British Royal Family

When Bindi Irwin met Prince Charles

Bindi fell in love today, with her Eco warrior hero, Prince Charles, says The Weekly's Royal Correspondent Juliet Rieden.

By The Australian Women's Weekly
The stunning Lady Elliot Island, an Eco resort surrounded by the Barrier Reef where giant turtles pop their heads up from the waves and manta rays swim along the ocean floor was the little piece of paradise that delighted Prince Charles today.
The journey to the tiny island is about an hour and a half on a tiny plane flying over the Sunshine Coast.
The Prince had wanted to visit the Barrier Reef, to see first had the damage wrought by climate change and human kind. A passionate conservationist, Prince Charles was participating in a forum of business leaders, politicians, scientists and not-for-profit groups exploring new ways to protect the reef. He specifically wanted to be involved in the high level discussion and joined the round table.
Prince Charles looks at the Barrier Reef during a trip on a glass bottom boat at Lady Elliot's Island.
The Weekly had flown on ahead and was there with the welcome party to greet the Prince. And it was quite a party. The holiday makers on the Eco resort couldn't believe it when the Prince walked by and dressed in board shorts, swimsuits and sarongs they shook the Royal's hand.
Fully expecting him and extremely excited were Australia's conservation royalty the Irwin family - Terri and her children Bindi, 19, and Robert, 14.
A starstruck Bindi said the future King was an inspiration. "He is amazing. He is a true wildlife warrior," Bindi said, with a nod to her late father, Steve Irwin. "He was so nice and so incredibly wise. He has so much knowledge. I wanted to take it all in."
Bindi and Charles bonding over their love of animals and conservation.
Terri, Bob and Bindi tuning in to the Prince's eco-talk.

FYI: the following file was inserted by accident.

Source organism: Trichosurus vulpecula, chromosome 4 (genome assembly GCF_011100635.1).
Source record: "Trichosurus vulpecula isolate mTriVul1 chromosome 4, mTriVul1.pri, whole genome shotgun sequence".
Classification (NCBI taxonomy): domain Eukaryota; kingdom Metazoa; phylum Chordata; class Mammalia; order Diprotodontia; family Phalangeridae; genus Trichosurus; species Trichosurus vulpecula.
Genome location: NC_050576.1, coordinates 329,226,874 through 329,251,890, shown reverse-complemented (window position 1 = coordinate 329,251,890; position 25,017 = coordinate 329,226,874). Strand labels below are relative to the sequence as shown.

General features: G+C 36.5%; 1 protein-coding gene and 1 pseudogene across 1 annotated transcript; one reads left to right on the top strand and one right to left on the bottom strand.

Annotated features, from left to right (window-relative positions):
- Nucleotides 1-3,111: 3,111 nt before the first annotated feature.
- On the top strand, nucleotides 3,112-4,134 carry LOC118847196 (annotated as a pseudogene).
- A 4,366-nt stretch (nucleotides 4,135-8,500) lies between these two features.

Bindi, like her mum and brother, are clearly chuffed meeting with the Prince.
Bindi and Robert showed the Prince some newly hatched baby turtles and photographer Robert then presented the royal with a mounted canvas of one of his photographs as a gift. It was a giant turtle taken in the waters off Lady Elliot Island.
Prince Charles has spoken out twice in the past six months about the threat climate change poses to the Great Barrier Reef and other major coral reefs internationally, a situation he has called "catastrophic". He said companies or individuals who resisted environmentally-friendly practices often claimed it was "the end of the world".
"But you usually find there is life after death," the Prince added.

The Irwins, here with our Royal correspondent, Juliet Rieden, clearly love The Weekly - and all its rich historical heritage - as much as we do!
The round table on Lady Elliot Island was convened by the Great Barrier Reef Foundation and attracted corporate heavyweights including Lendlease CEO Steve McCann, BHP chief external affairs officer Geoff Healy, Star Entertainment Group chairman John O'Neill as well as Great Barrier Reef Marine Park Authority boss Russ Reichelt, top reef scientist Ove Hoegh-Guldberg and Queensland Environment Minister Leanne Enoch.
After the meeting Prince Charles took a tour of the reef fringing the island through a glass bottom boat and marvelled at the coral and saw some coral trout.
As he flew out the Irwin family waved furiously. Bindi's boyfriend Chandler would join the family later so she could show him some of the baby turtles. "He will love them," she told The Weekly.
Follow Juliet's LIVE coverage of Prince Charles and Camilla's royal Commonwealth Games tour, follow her on Twitter @JulietRieden.
  • undefined: The Australian Women's Weekly

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